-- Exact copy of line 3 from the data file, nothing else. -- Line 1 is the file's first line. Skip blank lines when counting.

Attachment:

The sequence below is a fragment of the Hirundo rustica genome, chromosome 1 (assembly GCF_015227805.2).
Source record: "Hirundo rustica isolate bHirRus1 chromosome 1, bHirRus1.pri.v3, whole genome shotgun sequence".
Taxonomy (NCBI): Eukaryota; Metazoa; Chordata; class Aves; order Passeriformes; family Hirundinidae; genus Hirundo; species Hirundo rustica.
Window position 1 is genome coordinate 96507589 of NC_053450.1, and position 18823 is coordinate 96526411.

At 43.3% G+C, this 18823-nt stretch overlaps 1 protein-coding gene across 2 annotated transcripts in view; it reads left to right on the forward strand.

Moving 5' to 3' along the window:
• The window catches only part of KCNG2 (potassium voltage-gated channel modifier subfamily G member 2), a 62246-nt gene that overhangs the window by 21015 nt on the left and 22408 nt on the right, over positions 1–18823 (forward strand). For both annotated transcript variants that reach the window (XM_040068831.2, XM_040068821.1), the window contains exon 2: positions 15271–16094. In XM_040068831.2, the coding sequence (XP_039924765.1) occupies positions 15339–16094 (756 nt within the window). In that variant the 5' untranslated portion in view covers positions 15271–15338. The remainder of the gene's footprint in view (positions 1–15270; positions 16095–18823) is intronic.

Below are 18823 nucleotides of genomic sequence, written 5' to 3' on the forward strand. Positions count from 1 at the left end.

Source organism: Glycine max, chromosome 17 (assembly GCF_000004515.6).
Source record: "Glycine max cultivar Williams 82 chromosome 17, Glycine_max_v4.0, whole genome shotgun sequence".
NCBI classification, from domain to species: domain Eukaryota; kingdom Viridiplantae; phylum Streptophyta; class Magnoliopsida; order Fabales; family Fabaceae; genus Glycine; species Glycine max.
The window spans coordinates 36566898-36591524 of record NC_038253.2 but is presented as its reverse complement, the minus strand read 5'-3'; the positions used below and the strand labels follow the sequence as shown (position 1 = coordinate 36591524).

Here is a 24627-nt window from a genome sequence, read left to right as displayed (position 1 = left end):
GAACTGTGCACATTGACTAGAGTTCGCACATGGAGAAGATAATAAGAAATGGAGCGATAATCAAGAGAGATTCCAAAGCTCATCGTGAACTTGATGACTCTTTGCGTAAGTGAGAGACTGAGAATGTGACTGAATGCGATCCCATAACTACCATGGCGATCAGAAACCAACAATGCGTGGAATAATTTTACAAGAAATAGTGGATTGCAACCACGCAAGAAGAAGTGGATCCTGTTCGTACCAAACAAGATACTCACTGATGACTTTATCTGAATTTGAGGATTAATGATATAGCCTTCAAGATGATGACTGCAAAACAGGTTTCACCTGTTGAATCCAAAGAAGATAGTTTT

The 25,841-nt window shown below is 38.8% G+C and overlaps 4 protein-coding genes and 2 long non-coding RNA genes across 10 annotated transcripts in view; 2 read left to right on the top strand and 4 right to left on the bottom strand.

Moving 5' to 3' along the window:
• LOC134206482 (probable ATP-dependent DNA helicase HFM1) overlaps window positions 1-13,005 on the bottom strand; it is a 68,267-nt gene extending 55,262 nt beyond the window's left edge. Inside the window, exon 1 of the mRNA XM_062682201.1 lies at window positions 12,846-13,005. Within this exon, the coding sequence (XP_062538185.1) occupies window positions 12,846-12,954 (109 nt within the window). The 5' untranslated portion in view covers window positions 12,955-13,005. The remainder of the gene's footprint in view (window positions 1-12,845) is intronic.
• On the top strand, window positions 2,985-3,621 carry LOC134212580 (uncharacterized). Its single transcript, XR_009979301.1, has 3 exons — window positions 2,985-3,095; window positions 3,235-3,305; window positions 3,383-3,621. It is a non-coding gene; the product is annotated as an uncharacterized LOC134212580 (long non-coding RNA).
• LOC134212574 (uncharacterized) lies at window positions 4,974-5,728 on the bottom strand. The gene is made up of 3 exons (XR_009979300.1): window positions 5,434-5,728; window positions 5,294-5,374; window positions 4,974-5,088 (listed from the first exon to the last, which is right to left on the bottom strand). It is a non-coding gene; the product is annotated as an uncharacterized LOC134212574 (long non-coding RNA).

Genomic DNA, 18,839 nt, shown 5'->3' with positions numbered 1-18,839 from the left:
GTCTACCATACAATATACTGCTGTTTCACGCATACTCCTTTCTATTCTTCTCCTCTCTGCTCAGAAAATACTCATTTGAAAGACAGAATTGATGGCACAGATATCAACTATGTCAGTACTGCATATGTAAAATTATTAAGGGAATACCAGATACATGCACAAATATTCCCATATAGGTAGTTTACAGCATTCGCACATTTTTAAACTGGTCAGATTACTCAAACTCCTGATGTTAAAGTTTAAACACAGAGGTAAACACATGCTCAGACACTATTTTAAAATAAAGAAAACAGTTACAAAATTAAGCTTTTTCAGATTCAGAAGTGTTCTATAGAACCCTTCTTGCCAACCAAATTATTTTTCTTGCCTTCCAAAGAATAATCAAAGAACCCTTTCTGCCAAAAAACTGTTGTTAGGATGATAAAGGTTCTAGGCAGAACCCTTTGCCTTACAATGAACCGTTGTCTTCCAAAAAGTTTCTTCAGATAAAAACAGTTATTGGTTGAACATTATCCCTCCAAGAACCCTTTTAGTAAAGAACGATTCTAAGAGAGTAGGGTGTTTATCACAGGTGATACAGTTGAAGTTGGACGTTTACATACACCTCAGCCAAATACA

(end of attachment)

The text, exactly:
Taxonomy (NCBI): Eukaryota; Metazoa; Chordata; class Aves; order Passeriformes; family Hirundinidae; genus Hirundo; species Hirundo rustica.